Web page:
All babies start teething at different rates, but it’s useful to know what signs to look out for when your baby starts teething, so you know how to help her through this huge baby milestone!
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If you’ve just felt a sharp little gum with your finger or spotted a fresh flash of white when your baby smiles, then you’ll be thinking, ‘Ah! She’s started teething!’ Says Claire Stevens, consultant in paediatric dentistry and a mum of two, toothfairyblog.uk. But this process started months and months ago, when your baby was just a tiny dot in your womb.
And once you understand what’s happening, you can help her cope with this big change to grow those pearly whites.
It’s good to know where the next tooth erupts, so you can look for signs while you’re cleaning her teeth. When a tooth is ready to come through the gum, you’ll be able to see its white tip just underneath your baby’s gum line. Her body releases a chemical that causes her gum to become less dense, so the tooth can push through easily. But the tooth still must break through the top layer of her gum, which can cause some discomfort.
It’s good to be on the watch for early symptoms, so you’re ready to ease a tooth’s arrival.
- Flushed cheek(s)
- Bulge in her gum
- Ear pulling
- A translucent film or grey bubble over the area
- Excess saliva production
- Rubbing cheeks
- Teething rash
- Refusing to eat
Six weeks after conception, the cells that will eventually become your baby’s teeth started to form underneath her jaw. And, as she grew in your womb, these gradually became more solid and structured so, when she was born, she had a full set of teeth buds sitting in her jaw. These continue to grow until they’re right underneath her gum line at the grand old age of around the 3 – 12 months of age mark, which is when teething symptoms normally start.
So, don’t be surprised if your baby is grumbling way before you see the first sign of a tooth: before they break through, her teeth are already putting pressure on her gums and causing her mouth to ache. The best way to keep an eye on this is to give her gums a rub with a clean finger. Gums have the same nerve pathways as cheeks and ears, so it can lead to discomfort in other areas of her face – for example, you might spot her pulling her ear or rubbing her cheek.
The buds for different types of her teeth grow at different rates. First to emerge at around six months will be her bottom two front teeth, followed a month later by her upper middle teeth, her central incisors. At nine to 12 months, she’ll get four more, one on either side of these central teeth, and these are her lateral incisors.
They usually emerge in pairs: two on one side, then the two on the other. Around 14 months, her first molars – bigger and with a flat surface to crush food – will appear top and bottom, leaving a gap between them and her incisors.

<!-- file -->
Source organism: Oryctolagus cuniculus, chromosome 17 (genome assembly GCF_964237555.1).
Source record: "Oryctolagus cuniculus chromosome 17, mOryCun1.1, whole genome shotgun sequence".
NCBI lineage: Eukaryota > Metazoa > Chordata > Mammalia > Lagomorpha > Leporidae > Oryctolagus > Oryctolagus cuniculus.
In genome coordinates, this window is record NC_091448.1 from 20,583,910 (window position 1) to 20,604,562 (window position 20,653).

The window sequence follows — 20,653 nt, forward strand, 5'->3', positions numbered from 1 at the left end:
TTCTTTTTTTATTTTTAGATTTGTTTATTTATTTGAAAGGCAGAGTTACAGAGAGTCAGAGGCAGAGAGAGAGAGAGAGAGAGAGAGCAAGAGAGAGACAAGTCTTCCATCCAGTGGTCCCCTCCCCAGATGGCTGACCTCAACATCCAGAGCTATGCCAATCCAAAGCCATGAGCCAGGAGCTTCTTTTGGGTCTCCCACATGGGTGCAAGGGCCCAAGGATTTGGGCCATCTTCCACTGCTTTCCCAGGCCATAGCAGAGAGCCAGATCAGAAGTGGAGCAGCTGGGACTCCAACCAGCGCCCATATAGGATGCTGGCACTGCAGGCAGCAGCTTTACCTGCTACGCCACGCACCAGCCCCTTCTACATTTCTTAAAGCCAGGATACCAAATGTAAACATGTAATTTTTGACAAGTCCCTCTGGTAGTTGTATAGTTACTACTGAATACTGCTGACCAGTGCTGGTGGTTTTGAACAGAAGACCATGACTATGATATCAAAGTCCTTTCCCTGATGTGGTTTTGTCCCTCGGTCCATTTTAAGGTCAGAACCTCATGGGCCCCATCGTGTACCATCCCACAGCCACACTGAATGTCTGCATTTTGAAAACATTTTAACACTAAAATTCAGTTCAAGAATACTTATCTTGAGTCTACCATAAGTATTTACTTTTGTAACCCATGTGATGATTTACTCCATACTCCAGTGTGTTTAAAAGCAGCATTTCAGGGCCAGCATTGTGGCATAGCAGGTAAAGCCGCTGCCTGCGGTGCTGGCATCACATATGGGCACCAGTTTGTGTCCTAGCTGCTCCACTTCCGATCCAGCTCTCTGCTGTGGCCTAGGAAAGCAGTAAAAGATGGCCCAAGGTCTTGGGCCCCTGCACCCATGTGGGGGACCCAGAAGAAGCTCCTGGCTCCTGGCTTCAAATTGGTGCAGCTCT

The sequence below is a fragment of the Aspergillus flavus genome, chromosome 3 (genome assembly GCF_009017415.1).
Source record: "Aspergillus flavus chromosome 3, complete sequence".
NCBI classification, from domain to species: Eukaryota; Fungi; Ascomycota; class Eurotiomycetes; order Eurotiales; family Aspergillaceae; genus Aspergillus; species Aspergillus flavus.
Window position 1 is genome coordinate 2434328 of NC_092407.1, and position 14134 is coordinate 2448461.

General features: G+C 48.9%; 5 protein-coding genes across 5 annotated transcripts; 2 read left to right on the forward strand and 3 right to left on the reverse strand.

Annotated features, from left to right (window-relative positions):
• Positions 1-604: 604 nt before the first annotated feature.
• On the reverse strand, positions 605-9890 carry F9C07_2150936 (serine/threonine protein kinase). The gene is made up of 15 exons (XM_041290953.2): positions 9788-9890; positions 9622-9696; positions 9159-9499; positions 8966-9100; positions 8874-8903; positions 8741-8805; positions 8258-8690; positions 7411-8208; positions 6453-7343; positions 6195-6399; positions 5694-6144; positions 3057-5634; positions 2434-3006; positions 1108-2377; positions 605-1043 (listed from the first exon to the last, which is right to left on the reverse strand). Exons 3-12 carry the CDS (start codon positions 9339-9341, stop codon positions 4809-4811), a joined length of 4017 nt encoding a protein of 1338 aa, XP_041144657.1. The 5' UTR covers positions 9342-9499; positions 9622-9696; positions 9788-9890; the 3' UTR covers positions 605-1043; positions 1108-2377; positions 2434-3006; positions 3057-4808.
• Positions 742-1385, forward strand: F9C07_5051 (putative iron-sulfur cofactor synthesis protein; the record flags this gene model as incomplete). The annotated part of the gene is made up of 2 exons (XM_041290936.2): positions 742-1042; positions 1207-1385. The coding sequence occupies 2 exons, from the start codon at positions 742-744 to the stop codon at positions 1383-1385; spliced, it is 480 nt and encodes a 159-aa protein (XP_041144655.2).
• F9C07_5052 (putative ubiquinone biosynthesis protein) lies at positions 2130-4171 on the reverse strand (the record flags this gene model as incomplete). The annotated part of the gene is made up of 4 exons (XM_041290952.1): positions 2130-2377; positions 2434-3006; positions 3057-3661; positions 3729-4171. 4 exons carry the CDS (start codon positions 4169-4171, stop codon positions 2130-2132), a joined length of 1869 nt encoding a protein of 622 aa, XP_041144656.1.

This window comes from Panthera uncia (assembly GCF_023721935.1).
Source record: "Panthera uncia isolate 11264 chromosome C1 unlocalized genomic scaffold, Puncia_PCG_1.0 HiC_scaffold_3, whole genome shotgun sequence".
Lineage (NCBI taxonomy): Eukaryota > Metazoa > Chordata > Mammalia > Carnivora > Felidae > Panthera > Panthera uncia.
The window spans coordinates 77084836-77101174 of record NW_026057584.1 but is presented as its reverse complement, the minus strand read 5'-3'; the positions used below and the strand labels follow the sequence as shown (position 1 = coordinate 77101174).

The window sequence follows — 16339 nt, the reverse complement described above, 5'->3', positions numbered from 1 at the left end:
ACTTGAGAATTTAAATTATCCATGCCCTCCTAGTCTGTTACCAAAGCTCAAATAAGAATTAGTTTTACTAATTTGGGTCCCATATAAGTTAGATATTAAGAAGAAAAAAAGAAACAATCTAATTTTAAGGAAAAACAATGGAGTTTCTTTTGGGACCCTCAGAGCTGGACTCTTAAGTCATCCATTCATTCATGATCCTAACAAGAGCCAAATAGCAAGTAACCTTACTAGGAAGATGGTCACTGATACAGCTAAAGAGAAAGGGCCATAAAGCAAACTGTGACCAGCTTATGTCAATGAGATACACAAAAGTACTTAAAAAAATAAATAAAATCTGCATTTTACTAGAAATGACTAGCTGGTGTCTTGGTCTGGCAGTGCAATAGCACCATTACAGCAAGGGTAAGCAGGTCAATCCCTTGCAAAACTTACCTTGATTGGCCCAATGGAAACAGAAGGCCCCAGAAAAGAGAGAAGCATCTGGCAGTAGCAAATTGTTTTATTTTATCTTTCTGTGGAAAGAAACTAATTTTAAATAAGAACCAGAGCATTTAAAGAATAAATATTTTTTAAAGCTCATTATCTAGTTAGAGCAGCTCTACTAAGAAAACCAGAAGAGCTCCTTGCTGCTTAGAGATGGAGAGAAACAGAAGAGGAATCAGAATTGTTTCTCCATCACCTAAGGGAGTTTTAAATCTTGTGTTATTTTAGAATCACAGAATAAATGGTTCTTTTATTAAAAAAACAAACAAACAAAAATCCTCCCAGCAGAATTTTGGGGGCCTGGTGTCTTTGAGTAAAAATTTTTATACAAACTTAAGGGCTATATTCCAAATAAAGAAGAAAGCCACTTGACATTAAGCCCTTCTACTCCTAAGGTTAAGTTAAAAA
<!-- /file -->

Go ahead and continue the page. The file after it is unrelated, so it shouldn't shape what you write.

At 18 months, four sharper canine teeth fill this top and the bottom: these are used to tear food. At around 26 months, two pairs of second molars will emerge at the back of her mouth, with broad flat surfaces to grind up her food. Of course, the age when teeth come through varies a lot, just as some babies talk early and others walk early, although if she reaches her first birthday without any teeth emerging, then it’s a good idea to visit your dentist.
But by the time she’s around two and a half, she’s likely to have her full set of 20 baby teeth. You’ll find that she reacts differently to these teeth types coming through – what soothes an incisor might not work so well on a molar, which is why it’s great to have lots of ways to help your baby. Her front teeth have flatter, thinner edges and tend to slide through her gums so are usually the easiest to cut.
So, although she may grumble with these first teeth, it’s because the discomfort is a new sensation for her. It will take around eight days for the tooth to push through the gum and a few months to continue growing to full size, at a rate of 1mm a month. With some teeth, she might not feel up to feeding, as the suction can make her sore gums feel worse, and if she’s weaning, she might also refuse solid food.
Be persistent as hunger usually wins out, but if she’s reluctant to feed a few days give your doctor or paediatric dentist a call to check everything’s OK. Your baby may also bite to relieve the pressure in her gums, so receiving a nip on your fingers or while you’re breastfeeding can indicate a tooth is well on its way.
Some babies might have all these symptoms, while others may sail through without a sign. And some teeth might cause a run of restless nights, while others will pop up one morning without warning. Whichever you find, there are lots of ways that will help your baby when she needs it, from teething rings to gels, and the secret is to experiment and mix and match your methods with each new tooth to find what really works.